A few weeks ago, as my wife was relaxing on the sofa after putting the children to bed for the night, I was seized by the urge to do something thoughtful. As I was walking to the kitchen to prepare a cup of tea for her, she called to me and asked, "Would you mind getting me a tea?"

I made the tea, but I lost much of my enthusiasm in doing so.

There's something special, a particular genuineness, about an unsolicited and unexpected act. It's a more accurate reflection of who you really are and what you really want to be doing. After my wife's request, the tea suddenly became another chore — instead of the expression of care I intended it to be.

The tasks demanded by our relationship with G‑d don't leave much room for impromptu outbursts of loveBut where does that leave us with regards to our relationship with G‑d? Our relationship with Him is scripted from the moment we rub our eyes open in the morning until the moment we shut them for the night. The tasks demanded by this relationship — all 613 of them — seemingly don't leave much room for improvisation, for impromptu and original outbursts of care and love. You want to compliment Him — great, you are just fulfilling your requirement to pray. You want to give Him something special, maybe a nice donation to the synagogue — nice, but you have just satisfied your obligation to give charity.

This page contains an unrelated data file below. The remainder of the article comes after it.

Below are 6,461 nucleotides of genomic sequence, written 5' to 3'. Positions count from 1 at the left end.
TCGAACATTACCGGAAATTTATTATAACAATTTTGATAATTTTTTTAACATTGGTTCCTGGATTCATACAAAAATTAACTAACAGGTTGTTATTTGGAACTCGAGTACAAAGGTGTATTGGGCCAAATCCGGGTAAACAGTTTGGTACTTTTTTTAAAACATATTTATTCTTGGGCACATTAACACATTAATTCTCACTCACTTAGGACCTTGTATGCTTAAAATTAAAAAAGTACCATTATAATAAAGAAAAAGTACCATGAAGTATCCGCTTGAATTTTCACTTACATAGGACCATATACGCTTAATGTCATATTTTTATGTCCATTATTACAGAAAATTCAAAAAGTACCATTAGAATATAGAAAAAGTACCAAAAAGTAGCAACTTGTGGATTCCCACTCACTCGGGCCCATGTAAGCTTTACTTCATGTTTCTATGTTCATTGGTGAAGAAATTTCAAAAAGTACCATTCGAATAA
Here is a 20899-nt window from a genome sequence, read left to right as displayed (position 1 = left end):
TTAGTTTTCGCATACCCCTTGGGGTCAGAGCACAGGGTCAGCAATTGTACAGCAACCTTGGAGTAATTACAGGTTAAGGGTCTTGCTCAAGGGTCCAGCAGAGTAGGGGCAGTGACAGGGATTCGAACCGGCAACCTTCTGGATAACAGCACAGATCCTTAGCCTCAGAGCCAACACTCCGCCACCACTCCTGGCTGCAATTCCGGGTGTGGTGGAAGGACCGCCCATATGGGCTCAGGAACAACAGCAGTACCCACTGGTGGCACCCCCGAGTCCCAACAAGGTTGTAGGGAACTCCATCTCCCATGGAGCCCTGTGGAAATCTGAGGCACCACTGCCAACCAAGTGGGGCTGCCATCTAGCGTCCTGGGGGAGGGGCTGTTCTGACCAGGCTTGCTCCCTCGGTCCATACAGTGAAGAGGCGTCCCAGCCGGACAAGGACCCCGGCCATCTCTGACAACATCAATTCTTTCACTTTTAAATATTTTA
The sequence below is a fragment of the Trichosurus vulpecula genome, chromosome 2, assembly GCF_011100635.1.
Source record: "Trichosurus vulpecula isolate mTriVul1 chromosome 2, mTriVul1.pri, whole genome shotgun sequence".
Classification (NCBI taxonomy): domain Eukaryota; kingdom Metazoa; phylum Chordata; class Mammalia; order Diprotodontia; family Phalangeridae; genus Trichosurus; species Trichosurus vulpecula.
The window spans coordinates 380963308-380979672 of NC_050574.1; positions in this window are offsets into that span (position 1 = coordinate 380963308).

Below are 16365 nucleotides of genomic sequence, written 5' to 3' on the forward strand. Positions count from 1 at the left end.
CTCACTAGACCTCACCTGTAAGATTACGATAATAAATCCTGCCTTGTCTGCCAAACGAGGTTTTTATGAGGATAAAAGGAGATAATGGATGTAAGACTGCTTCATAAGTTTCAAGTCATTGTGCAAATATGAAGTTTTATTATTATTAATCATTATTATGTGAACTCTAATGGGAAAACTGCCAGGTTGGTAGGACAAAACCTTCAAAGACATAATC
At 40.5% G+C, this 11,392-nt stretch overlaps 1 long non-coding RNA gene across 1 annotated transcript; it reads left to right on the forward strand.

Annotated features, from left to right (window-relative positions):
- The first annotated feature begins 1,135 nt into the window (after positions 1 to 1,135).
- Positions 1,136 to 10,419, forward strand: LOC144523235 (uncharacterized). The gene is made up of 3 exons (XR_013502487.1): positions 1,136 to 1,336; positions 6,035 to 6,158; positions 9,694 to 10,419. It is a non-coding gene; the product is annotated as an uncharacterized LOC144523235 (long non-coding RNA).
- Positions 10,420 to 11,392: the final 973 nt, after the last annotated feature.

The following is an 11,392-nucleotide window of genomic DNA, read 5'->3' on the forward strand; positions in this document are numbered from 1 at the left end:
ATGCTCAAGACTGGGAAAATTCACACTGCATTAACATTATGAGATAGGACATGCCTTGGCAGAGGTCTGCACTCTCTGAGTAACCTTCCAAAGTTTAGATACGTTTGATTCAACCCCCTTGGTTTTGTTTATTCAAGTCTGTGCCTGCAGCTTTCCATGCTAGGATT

Luckily we do have the ability to express ourselves in the course of this all-important relationship. The uncharted part of our relationship is called teshuvah, loosely translated as repentance.

Many a Torah scholar has pondered the reason why Maimonides omits teshuvah from the list of Torah commandments which he compiled. He merely states that when a person does teshuvah, he is obligated to orally confess the sins for which he is repenting. Many explanations have been offered; perhaps the most unique of them all by the noted thinker, the Minchat Chinuch, who maintains that teshuvah is wholly optional. He posits that the Torah only requires us to confess if we do teshuvah, much as we are commanded to slaughter an animal if we desire to eat meat — but eating meat per se is not obligatory.

An understanding of the nature of teshuvah sheds light on its anomalous nature. Accurately translated, teshuvah means "return." Teshuvah is about returning and reconnecting with one's inner self, one's very essence. At the core of every Jew there is a soul which is a burning coal of love for G‑d, a soul whose only desire is to connect to its Creator and serve Him dutifully. Connecting with one's true self, and thus revealing the awesome relationship which one shares with G‑d, automatically cleanses one of all sins, and is the starting point of a new chapter in life, a chapter dominated by new goals and priorities.

With this understanding, it is clear that teshuvah cannot be a commandment. Teshuvah is the ultimate expression of one's self — and following a command is not the truest expression of self.

Teshuvah also adds a personal touch to the observance of all the mitzvot. After a proper teshuvah, it suddenly becomes glaringly obvious that every mitzvah is exactly what you would wish to be doing at the appropriate moment.